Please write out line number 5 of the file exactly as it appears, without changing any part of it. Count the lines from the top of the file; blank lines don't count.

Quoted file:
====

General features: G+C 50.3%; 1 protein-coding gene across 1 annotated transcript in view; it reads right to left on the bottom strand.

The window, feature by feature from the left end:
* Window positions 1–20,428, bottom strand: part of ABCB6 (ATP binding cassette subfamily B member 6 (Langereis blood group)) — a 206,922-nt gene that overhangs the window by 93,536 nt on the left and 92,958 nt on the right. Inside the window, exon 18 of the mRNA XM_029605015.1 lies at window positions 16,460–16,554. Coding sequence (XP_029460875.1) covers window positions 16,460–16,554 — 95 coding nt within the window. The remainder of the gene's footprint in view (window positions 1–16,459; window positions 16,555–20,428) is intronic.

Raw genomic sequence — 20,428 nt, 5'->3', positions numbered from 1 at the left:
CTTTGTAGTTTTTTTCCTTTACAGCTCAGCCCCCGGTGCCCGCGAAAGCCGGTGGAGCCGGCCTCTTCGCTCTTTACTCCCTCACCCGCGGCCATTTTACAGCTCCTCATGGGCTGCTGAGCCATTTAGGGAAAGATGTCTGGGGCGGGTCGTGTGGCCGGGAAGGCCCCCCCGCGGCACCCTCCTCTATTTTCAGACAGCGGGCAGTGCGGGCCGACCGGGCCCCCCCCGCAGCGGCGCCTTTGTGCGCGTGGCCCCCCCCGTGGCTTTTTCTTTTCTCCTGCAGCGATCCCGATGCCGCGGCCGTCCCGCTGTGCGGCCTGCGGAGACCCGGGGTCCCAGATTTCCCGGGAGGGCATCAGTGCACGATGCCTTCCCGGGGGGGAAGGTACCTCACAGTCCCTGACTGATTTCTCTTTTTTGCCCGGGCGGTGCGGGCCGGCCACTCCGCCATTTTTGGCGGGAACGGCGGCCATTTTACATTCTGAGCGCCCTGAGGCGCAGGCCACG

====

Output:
CTTTGTAGTTTTTTTCCTTTACAGCTCAGCCCCCGGTGCCCGCGAAAGCCGGTGGAGCCGGCCTCTTCGCTCTTTACTCCCTCACCCGCGGCCATTTTACAGCTCCTCATGGGCTGCTGAGCCATTTAGGGAAAGATGTCTGGGGCGGGTCGTGTGGCCGGGAAGGCCCCCCCGCGGCACCCTCCTCTATTTTCAGACAGCGGGCAGTGCGGGCCGACCGGGCCCCCCCCGCAGCGGCGCCTTTGTGCGCGTGGCCCCCCCCGTGGCTTTTTCTTTTCTCCTGCAGCGATCCCGATGCCGCGGCCGTCCCGCTGTGCGGCCTGCGGAGACCCGGGGTCCCAGATTTCCCGGGAGGGCATCAGTGCACGATGCCTTCCCGGGGGGGAAGGTACCTCACAGTCCCTGACTGATTTCTCTTTTTTGCCCGGGCGGTGCGGGCCGGCCACTCCGCCATTTTTGGCGGGAACGGCGGCCATTTTACATTCTGAGCGCCCTGAGGCGCAGGCCACG